Between these to models of states where people of different language live together, and, on the other hand, the unique situation of Korea, there are the millions of refugees and displaced persons and migrants for whom solutions do not yet exist. Solutions are normally found by the more powerful and richer elements of a society, which then are imposed – by laws and regulations – on the weaker ones. And where national interests may be biased to favor people of the ethnic majority, international conventions, like the Universal Declaration of Human Rights, and the UN Convention and Protocol Relating to the Status of Refugees, can intervene to protect the weaker ones.
Unfortunately, many of these UN Conventions cannot be enforced, even when the government of a country has, following all formalities, acceded and subscribed to such principles. That is why we quoted in The Mirror on Thursday from the initial statement of the UN Declaration on the Rights of Indigenous Peoples, which says:
“The UN General Assembly, Guided by the purposes and principles of the Charter of the United Nations, and good faith in the fulfillment of the obligations assumed by States in accordance with the Charter…”
But what happens when it is not so obvious whether or not UN principles are being kept “in good faith”? For the weaker parties, this is often a life-and-death question.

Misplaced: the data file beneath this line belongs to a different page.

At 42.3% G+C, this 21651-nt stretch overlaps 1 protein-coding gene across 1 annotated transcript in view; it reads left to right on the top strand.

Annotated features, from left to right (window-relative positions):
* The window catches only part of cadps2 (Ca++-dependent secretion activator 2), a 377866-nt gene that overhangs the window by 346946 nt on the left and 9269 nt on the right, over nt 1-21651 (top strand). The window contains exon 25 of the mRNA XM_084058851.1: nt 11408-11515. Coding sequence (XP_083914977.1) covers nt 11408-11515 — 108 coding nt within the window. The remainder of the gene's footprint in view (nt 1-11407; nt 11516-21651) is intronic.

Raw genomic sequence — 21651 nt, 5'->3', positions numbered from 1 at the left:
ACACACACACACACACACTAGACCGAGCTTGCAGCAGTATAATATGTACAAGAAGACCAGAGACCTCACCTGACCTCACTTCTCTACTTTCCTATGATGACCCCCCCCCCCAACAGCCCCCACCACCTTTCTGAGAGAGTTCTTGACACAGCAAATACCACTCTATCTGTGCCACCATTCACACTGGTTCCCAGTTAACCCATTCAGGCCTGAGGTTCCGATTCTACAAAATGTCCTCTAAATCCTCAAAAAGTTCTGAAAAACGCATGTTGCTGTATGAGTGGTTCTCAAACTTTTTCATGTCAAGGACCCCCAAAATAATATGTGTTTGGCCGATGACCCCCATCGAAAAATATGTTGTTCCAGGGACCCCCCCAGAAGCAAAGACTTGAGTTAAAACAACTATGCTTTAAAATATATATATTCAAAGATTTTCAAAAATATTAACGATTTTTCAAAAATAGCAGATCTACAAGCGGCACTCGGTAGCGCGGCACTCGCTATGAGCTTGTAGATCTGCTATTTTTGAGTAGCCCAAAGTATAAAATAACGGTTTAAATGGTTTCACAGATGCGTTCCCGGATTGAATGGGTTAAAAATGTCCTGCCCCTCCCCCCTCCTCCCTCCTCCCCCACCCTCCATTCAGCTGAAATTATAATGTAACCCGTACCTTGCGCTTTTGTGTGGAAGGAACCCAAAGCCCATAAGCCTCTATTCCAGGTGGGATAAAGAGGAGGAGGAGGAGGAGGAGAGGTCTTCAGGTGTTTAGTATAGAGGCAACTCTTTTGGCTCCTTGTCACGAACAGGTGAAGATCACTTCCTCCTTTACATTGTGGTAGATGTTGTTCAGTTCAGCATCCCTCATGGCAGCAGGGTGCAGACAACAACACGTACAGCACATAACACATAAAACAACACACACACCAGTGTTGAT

The Cambodia Daily reported on 18/19.12.2010 that the Minister of Foreign Affairs and International Cooperation Mr. Hor Namhong, declared after the return from China with a government delegation under the leadership of the Prime Minister:
“China is growing in every sector – economy and finance and military – so there is no one who can stop them in the world politics. – As Samdech Techo [Hun Sen] has mentioned before, the development and growth of China will bring Chinese tourists to visit foreign countries including Cambodia. Would we rather accept Chinese tourists who visit Cambodia and spend money here, or Chinese refugees? It is easy to accept this simple point of view. Which one would be better off?”
The Universal Declaration of Human Rights, referred to in the Constitution of the Kingdom of Cambodia, requires to weigh both: universal interests, and national interests. Economic considerations have to be weighed in the context of the highest law. Its Article 31 says:
The Kingdom of Cambodia shall recognize and respect human rights as stipulated in the United Nations Charter, the Universal Declaration of Human Rights, the covenants and conventions related to human rights, women’s and children’s rights.